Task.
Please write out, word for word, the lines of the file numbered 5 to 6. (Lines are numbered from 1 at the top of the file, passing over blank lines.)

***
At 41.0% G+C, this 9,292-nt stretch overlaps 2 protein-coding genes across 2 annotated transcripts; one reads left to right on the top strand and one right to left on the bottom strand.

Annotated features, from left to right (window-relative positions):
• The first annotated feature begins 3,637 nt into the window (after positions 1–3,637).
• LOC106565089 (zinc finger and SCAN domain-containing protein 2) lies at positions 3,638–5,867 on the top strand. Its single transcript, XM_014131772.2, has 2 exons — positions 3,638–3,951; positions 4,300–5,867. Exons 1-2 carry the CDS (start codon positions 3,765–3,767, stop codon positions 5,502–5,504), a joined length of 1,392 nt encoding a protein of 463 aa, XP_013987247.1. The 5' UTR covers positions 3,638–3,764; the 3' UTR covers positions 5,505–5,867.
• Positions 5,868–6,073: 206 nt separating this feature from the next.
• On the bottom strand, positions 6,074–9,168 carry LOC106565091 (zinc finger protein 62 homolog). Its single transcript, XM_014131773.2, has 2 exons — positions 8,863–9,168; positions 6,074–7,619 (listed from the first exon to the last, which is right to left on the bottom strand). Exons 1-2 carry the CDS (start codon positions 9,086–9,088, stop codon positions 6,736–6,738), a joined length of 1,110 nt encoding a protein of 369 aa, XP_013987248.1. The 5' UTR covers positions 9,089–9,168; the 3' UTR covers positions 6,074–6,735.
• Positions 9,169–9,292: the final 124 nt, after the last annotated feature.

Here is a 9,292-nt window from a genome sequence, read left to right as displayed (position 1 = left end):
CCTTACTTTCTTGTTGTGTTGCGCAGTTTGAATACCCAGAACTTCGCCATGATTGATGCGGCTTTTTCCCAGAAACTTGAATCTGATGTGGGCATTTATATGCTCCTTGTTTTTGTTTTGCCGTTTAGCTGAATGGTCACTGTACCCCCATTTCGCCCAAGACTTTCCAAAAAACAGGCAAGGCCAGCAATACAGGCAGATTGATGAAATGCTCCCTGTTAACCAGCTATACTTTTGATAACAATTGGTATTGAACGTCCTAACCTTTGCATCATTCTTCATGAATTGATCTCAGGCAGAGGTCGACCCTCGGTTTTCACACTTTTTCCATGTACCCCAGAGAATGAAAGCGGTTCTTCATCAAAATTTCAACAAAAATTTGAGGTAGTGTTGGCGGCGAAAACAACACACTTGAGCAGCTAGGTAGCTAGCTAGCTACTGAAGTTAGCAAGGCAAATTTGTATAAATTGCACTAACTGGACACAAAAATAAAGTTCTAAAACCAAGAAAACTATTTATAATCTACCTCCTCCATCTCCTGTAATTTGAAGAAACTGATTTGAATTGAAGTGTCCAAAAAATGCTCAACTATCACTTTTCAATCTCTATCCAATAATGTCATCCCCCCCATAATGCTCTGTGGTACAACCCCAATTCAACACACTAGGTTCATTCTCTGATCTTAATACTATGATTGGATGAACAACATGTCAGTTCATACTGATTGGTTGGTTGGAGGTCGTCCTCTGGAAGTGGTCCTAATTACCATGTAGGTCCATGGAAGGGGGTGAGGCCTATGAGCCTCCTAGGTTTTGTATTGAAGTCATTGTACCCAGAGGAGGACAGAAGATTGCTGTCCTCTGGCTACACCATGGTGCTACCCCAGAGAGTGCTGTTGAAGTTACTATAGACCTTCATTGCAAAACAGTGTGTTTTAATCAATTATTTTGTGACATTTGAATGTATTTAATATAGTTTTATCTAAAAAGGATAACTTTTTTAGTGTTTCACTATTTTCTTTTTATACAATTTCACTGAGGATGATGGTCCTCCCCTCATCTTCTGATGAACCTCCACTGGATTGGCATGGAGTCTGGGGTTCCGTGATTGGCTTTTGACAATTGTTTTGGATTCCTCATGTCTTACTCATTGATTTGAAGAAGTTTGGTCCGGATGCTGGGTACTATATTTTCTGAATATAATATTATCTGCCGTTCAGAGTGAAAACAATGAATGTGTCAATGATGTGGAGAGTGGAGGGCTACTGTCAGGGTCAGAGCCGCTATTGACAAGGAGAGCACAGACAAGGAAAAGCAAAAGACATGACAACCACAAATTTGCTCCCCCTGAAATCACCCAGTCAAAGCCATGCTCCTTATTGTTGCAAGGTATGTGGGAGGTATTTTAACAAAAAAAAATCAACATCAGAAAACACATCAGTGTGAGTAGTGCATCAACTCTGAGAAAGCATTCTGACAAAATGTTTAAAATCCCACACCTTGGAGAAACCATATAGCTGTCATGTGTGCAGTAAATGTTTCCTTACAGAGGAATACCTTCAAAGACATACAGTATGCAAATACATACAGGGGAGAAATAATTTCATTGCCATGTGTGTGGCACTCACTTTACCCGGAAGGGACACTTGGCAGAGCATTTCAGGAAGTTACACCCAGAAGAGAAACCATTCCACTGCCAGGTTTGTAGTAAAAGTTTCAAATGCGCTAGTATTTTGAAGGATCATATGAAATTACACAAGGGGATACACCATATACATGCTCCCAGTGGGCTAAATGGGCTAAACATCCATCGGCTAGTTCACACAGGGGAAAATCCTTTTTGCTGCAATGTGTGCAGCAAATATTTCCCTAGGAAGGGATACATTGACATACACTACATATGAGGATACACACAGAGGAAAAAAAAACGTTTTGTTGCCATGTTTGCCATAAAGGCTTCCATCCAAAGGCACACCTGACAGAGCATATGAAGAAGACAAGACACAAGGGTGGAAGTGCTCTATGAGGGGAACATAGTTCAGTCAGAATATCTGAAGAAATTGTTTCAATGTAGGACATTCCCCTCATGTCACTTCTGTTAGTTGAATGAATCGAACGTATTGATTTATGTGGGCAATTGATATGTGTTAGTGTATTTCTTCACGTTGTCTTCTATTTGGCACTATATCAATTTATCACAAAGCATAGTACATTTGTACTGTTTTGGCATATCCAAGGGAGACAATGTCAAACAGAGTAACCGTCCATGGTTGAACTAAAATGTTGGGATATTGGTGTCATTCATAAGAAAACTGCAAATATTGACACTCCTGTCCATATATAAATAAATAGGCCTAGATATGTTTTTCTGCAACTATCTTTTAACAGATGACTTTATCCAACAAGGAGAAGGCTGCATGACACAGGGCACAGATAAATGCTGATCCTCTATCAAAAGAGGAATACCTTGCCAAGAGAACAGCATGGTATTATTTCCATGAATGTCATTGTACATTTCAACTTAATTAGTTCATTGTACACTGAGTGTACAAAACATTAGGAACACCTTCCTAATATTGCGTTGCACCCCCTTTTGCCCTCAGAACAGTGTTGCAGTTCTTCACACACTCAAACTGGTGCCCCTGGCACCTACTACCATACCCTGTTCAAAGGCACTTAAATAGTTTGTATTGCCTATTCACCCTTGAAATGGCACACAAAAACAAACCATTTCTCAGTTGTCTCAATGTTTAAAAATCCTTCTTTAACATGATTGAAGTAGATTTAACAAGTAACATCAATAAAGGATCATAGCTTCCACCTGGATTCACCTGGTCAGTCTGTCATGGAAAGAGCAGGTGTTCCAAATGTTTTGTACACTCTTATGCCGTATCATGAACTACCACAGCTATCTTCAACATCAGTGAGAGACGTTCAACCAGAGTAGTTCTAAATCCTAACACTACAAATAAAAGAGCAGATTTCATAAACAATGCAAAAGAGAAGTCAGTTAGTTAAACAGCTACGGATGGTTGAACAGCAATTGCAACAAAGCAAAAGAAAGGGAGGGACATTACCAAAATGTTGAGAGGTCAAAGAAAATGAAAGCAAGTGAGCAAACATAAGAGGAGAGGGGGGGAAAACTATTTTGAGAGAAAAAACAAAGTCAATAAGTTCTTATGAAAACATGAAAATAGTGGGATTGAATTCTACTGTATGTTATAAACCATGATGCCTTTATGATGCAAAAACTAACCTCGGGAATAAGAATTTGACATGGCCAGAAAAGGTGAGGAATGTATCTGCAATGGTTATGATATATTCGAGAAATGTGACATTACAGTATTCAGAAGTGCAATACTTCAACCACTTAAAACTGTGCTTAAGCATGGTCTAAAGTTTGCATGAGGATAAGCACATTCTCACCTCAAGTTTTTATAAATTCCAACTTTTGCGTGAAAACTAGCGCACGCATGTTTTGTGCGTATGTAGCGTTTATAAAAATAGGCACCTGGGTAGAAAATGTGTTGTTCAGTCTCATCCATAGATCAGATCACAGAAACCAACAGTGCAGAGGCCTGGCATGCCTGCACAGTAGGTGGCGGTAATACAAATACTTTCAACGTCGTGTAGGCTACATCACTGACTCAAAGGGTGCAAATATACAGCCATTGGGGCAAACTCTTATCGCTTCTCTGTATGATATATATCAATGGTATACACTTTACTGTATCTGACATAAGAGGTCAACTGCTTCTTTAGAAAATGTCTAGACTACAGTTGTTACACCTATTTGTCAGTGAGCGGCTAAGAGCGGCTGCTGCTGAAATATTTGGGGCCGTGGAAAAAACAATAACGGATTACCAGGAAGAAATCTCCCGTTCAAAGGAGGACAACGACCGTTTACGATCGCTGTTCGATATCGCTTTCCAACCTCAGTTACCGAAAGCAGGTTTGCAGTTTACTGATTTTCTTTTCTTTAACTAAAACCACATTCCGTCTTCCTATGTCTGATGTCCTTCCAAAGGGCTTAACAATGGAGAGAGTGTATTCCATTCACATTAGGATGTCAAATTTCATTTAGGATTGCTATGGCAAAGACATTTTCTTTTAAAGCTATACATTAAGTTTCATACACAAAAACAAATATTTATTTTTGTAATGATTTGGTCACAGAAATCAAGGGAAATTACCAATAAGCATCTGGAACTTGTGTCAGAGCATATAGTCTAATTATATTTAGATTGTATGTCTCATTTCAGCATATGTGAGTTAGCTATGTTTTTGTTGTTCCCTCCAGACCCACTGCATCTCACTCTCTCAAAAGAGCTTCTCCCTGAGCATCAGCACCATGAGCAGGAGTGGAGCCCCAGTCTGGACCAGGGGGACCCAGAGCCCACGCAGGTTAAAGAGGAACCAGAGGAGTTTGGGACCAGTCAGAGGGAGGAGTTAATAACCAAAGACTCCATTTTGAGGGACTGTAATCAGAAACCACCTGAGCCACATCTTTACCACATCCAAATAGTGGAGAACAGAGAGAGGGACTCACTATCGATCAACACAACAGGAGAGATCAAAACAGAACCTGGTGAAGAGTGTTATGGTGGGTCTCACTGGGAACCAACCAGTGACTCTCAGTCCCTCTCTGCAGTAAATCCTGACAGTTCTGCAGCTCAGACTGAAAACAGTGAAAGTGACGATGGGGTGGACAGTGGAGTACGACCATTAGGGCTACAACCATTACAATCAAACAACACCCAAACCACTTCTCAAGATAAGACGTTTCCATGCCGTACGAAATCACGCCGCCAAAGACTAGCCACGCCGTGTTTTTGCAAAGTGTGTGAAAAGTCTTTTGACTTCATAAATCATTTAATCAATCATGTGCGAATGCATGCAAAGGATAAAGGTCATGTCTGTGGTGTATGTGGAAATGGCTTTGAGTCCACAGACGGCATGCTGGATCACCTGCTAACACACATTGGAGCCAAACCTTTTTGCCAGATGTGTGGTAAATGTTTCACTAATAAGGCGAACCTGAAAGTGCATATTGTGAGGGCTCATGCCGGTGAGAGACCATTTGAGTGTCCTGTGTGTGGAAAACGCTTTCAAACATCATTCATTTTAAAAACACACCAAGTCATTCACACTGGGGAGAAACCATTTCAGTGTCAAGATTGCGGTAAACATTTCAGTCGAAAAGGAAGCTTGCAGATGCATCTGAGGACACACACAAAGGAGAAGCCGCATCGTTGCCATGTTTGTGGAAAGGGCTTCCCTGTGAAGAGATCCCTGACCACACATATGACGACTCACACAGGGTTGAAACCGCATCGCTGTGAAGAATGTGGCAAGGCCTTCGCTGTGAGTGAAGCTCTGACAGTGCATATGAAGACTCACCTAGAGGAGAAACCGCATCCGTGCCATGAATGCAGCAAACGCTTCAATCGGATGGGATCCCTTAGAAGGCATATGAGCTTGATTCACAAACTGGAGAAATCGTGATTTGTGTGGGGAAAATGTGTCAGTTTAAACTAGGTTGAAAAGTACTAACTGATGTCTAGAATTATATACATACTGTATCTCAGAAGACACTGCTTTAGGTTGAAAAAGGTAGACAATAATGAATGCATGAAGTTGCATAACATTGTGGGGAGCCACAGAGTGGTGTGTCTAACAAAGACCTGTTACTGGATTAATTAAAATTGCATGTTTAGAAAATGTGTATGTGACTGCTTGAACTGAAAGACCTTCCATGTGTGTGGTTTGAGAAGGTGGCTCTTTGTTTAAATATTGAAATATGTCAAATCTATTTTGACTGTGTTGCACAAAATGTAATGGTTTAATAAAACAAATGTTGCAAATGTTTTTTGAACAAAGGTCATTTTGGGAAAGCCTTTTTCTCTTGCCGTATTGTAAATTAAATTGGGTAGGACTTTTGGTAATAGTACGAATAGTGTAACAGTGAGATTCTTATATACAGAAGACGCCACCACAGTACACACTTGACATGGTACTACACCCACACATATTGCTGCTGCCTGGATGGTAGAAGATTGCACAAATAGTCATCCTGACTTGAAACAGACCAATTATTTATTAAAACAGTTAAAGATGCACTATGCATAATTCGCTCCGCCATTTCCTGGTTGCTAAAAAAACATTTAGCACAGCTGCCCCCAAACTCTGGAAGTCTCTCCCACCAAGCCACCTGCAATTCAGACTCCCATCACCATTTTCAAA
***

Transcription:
• Positions 5,868–6,073: 206 nt separating this feature from the next.
• On the bottom strand, positions 6,074–9,168 carry LOC106565091 (zinc finger protein 62 homolog). Its single transcript, XM_014131773.2, has 2 exons — positions 8,863–9,168; positions 6,074–7,619 (listed from the first exon to the last, which is right to left on the bottom strand). Exons 1-2 carry the CDS (start codon positions 9,086–9,088, stop codon positions 6,736–6,738), a joined length of 1,110 nt encoding a protein of 369 aa, XP_013987248.1. The 5' UTR covers positions 9,089–9,168; the 3' UTR covers positions 6,074–6,735.